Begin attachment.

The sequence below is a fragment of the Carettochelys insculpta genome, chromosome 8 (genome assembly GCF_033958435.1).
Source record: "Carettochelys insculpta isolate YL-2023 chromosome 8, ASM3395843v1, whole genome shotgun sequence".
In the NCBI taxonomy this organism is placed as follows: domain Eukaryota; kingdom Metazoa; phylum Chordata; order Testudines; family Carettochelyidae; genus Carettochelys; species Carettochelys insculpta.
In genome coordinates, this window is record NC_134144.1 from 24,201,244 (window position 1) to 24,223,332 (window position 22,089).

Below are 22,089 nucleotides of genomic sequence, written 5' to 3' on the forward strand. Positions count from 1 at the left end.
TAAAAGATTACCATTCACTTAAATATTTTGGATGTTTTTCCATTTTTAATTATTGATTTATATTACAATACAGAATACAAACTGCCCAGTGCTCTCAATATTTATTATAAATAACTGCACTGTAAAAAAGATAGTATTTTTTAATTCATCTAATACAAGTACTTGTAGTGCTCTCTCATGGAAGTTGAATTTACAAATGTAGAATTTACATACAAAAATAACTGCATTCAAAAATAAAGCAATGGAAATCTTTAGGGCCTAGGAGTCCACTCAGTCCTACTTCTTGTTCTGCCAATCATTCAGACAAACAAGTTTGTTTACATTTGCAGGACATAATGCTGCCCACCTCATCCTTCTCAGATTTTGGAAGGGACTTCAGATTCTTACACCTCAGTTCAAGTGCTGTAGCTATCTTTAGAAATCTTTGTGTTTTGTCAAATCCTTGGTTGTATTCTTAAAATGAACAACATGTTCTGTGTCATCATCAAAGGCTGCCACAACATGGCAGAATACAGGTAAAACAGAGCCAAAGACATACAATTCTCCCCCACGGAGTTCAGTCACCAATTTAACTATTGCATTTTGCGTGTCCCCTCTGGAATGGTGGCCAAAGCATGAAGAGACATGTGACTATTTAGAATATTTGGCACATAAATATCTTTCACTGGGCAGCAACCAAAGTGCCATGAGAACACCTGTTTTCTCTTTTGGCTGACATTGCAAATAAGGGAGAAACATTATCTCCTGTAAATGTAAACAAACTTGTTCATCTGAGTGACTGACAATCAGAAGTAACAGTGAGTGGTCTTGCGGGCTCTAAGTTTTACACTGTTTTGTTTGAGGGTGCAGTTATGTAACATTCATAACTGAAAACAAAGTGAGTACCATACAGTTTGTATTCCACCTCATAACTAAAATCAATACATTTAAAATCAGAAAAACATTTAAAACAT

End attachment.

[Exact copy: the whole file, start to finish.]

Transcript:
The sequence below is a fragment of the Carettochelys insculpta genome, chromosome 8 (genome assembly GCF_033958435.1).
Source record: "Carettochelys insculpta isolate YL-2023 chromosome 8, ASM3395843v1, whole genome shotgun sequence".
In the NCBI taxonomy this organism is placed as follows: domain Eukaryota; kingdom Metazoa; phylum Chordata; order Testudines; family Carettochelyidae; genus Carettochelys; species Carettochelys insculpta.
In genome coordinates, this window is record NC_134144.1 from 24,201,244 (window position 1) to 24,223,332 (window position 22,089).

Below are 22,089 nucleotides of genomic sequence, written 5' to 3' on the forward strand. Positions count from 1 at the left end.
TAAAAGATTACCATTCACTTAAATATTTTGGATGTTTTTCCATTTTTAATTATTGATTTATATTACAATACAGAATACAAACTGCCCAGTGCTCTCAATATTTATTATAAATAACTGCACTGTAAAAAAGATAGTATTTTTTAATTCATCTAATACAAGTACTTGTAGTGCTCTCTCATGGAAGTTGAATTTACAAATGTAGAATTTACATACAAAAATAACTGCATTCAAAAATAAAGCAATGGAAATCTTTAGGGCCTAGGAGTCCACTCAGTCCTACTTCTTGTTCTGCCAATCATTCAGACAAACAAGTTTGTTTACATTTGCAGGACATAATGCTGCCCACCTCATCCTTCTCAGATTTTGGAAGGGACTTCAGATTCTTACACCTCAGTTCAAGTGCTGTAGCTATCTTTAGAAATCTTTGTGTTTTGTCAAATCCTTGGTTGTATTCTTAAAATGAACAACATGTTCTGTGTCATCATCAAAGGCTGCCACAACATGGCAGAATACAGGTAAAACAGAGCCAAAGACATACAATTCTCCCCCACGGAGTTCAGTCACCAATTTAACTATTGCATTTTGCGTGTCCCCTCTGGAATGGTGGCCAAAGCATGAAGAGACATGTGACTATTTAGAATATTTGGCACATAAATATCTTTCACTGGGCAGCAACCAAAGTGCCATGAGAACACCTGTTTTCTCTTTTGGCTGACATTGCAAATAAGGGAGAAACATTATCTCCTGTAAATGTAAACAAACTTGTTCATCTGAGTGACTGACAATCAGAAGTAACAGTGAGTGGTCTTGCGGGCTCTAAGTTTTACACTGTTTTGTTTGAGGGTGCAGTTATGTAACATTCATAACTGAAAACAAAGTGAGTACCATACAGTTTGTATTCCACCTCATAACTAAAATCAATACATTTAAAATCAGAAAAACATTTAAAACAT